The Abduction from the Seraglio


Written by:
Karen Weinstein
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Opera folks have their quibbles. There are those who want a classic staging, just as audiences would have seen at the times the operas were written. The fewer liberties, the better. And then there are those who believe resetting the production can add vitality. When logically executed, I am firmly in the second camp. James Robinson’s setting for “The Abduction from the Seraglio” is surprisingly successful.

Action takes place on the Orient Express circa 1920. At first, the train setting, though elegant, feels cramped on the Chandler stage, however as the action proceeds it works quite well and the choice of the Orient Express makes sense with the story. The Abduction is about a noble woman, her servant, and her fiancé’s man servant. They have been captured by pirates who have sold them to a Pasha who wants the women for his harem. If you have happened to misplace your route map of the Orient Express, the house curtain clearly presents it. The route passes right through Turkey and the score is replete with Turkish references. It all fits together and 1920’s get-ups are always fun.

Most importantly, The Abduction is a Singspiel, an opera where arias are interspersed with spoken dialogue, generally slavishly recited in the original language and translated in super titles. In an opera buffa the audience reaction to the humor is often subdued. Not in this production. These artists are excellent actors and the spoken portions are in English adding immensely to the enjoyment of all.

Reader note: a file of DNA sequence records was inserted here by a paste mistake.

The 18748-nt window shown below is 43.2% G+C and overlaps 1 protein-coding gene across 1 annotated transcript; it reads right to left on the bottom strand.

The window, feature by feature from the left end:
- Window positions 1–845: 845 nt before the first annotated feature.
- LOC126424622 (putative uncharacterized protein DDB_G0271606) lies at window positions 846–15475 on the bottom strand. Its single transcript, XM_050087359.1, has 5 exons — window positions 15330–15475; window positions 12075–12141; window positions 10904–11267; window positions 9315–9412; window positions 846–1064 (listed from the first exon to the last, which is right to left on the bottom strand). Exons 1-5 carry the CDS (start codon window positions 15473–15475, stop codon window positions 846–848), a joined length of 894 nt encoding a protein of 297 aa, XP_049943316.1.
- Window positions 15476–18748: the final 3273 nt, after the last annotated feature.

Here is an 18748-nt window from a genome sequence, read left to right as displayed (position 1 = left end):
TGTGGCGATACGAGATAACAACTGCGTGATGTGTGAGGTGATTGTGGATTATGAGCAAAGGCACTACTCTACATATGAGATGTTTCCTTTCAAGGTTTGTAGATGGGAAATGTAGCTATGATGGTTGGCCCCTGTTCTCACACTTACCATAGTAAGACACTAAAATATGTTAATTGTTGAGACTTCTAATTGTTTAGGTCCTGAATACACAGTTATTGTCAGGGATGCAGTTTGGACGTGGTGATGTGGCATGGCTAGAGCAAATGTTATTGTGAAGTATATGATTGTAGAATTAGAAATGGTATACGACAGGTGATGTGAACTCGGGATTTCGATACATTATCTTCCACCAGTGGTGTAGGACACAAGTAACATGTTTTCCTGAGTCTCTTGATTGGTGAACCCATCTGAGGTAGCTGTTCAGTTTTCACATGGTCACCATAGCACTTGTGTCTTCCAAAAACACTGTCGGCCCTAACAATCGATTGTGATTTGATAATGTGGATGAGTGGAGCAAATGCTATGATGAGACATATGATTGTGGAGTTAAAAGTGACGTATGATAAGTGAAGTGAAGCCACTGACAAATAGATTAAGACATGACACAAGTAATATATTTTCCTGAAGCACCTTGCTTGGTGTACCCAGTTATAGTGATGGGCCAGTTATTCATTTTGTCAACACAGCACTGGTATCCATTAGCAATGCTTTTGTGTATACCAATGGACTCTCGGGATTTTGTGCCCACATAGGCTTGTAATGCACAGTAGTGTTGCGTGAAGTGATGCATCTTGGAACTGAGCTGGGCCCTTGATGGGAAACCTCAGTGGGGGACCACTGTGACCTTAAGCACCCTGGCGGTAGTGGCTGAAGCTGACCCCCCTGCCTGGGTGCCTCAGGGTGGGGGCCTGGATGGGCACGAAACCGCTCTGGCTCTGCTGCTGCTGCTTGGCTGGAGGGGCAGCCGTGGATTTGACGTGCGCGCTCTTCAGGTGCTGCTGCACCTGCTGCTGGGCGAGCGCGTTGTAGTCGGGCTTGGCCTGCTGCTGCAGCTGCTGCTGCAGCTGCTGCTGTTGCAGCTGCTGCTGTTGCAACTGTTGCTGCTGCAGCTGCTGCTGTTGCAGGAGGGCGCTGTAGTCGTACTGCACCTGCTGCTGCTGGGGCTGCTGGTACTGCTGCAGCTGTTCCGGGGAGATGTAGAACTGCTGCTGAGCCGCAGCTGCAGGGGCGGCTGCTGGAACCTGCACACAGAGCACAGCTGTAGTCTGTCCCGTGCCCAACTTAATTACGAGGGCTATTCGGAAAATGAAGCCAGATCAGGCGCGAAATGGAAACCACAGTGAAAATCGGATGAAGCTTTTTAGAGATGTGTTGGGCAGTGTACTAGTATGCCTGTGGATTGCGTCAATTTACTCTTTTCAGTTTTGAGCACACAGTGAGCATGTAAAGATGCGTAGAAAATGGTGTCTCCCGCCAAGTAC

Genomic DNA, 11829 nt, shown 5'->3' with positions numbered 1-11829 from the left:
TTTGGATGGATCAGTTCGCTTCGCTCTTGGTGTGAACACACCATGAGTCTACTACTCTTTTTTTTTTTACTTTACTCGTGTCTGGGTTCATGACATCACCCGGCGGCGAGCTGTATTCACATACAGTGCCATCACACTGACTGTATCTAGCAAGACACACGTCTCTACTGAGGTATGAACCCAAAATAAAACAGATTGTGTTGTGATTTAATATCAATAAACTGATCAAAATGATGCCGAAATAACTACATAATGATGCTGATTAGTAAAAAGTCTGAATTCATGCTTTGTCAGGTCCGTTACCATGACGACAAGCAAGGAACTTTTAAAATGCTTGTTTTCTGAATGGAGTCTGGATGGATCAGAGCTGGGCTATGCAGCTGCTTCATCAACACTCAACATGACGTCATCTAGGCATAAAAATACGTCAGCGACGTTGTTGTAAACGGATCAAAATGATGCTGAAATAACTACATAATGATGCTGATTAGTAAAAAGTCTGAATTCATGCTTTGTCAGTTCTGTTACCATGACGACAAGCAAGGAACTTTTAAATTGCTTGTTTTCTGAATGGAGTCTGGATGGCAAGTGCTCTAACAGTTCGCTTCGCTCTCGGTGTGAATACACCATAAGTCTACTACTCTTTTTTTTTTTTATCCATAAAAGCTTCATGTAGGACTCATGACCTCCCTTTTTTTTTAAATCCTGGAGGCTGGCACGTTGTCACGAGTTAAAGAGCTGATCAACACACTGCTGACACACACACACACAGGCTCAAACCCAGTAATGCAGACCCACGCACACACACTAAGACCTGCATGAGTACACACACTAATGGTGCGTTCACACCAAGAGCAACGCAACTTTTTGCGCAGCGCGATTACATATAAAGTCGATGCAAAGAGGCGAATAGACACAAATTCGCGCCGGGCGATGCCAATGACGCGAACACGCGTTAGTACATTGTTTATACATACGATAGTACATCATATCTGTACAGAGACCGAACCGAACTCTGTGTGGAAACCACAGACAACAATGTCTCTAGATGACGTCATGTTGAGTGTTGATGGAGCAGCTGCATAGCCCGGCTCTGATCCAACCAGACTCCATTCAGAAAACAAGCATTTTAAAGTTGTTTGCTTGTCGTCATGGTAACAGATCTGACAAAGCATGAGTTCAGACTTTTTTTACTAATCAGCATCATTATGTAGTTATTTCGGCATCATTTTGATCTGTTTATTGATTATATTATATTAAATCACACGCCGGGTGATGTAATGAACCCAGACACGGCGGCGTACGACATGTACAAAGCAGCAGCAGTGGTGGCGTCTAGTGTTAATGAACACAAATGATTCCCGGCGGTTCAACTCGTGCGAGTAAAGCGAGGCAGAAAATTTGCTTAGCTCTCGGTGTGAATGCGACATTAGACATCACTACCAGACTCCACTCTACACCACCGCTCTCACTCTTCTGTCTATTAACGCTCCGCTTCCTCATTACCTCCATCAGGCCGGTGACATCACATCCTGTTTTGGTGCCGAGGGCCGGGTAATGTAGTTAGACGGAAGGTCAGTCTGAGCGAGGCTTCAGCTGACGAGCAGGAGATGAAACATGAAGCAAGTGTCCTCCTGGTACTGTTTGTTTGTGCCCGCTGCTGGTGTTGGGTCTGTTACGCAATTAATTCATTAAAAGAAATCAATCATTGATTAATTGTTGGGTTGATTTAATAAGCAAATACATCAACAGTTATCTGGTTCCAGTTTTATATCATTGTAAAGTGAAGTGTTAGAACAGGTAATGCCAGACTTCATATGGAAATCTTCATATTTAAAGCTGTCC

The Pasha ((Hamish Linklater) has fallen for Konstanze (Sally Matthews), the noble woman. He wants her as the first wife of the Harem (the Seraglio) and tries to woo her with lavish gifts. She resists and pines for her fiancé Belmonte (Joel Prieto) who sneaks on board the train to recapture her. Hers is a noble – and somewhat tiresome — love as portrayed by Matthews. But it is exactly her faithfulness to her former fiancé that makes her so attractive to Pasha Selim. Osmin (Morris Robinson), the Pasha’s chief servant has his eyes on Konstanze’s servant, Blonde (So Young Park). His seduction mode is lust and dominance. Robinson, thrice an All American on the Citadel football team, takes charge of the field with his splendid bass and powerful presence. He wants Blonde and is determined to take her. However tiny So Young Park’s Blonde is so energetic and vital it is clear she will be the winner. Park, an alumna of the Domingo-Colburn-Stein Young Artist Program, is an outstanding young singer with excellent comic timing, a beautiful voice, and an excellent sense of movement. She and Robinson are reason enough to grab a ticket and go. The stage is at its most vibrant when both are on.

Pedrillo (Brenton Ryan), Belmonte’s servant who was captured with the women, helps Belmonte set up a plan for the four young lovers to escape the train. This is opera, so do not expect it to make a lot of sense, but with singers who are also good actors it is a pleasure to watch. Perhaps the most outstanding moment is the splendid quartet of the 4 young lovers at the end of Act II. Even Konstanze seems to have the youthful lust and energy to bring the plot off.

Director James Robinson’s production of The Abduction was first seen in Houston in 2001. It has since played in many locations but this is its first presentation in Los Angeles. With such a fresh approach and such a strong cast it is easy to see why this production has been so popular. It is worth the trek to the Chandler and the three-hour play time.

Karen Weinstein

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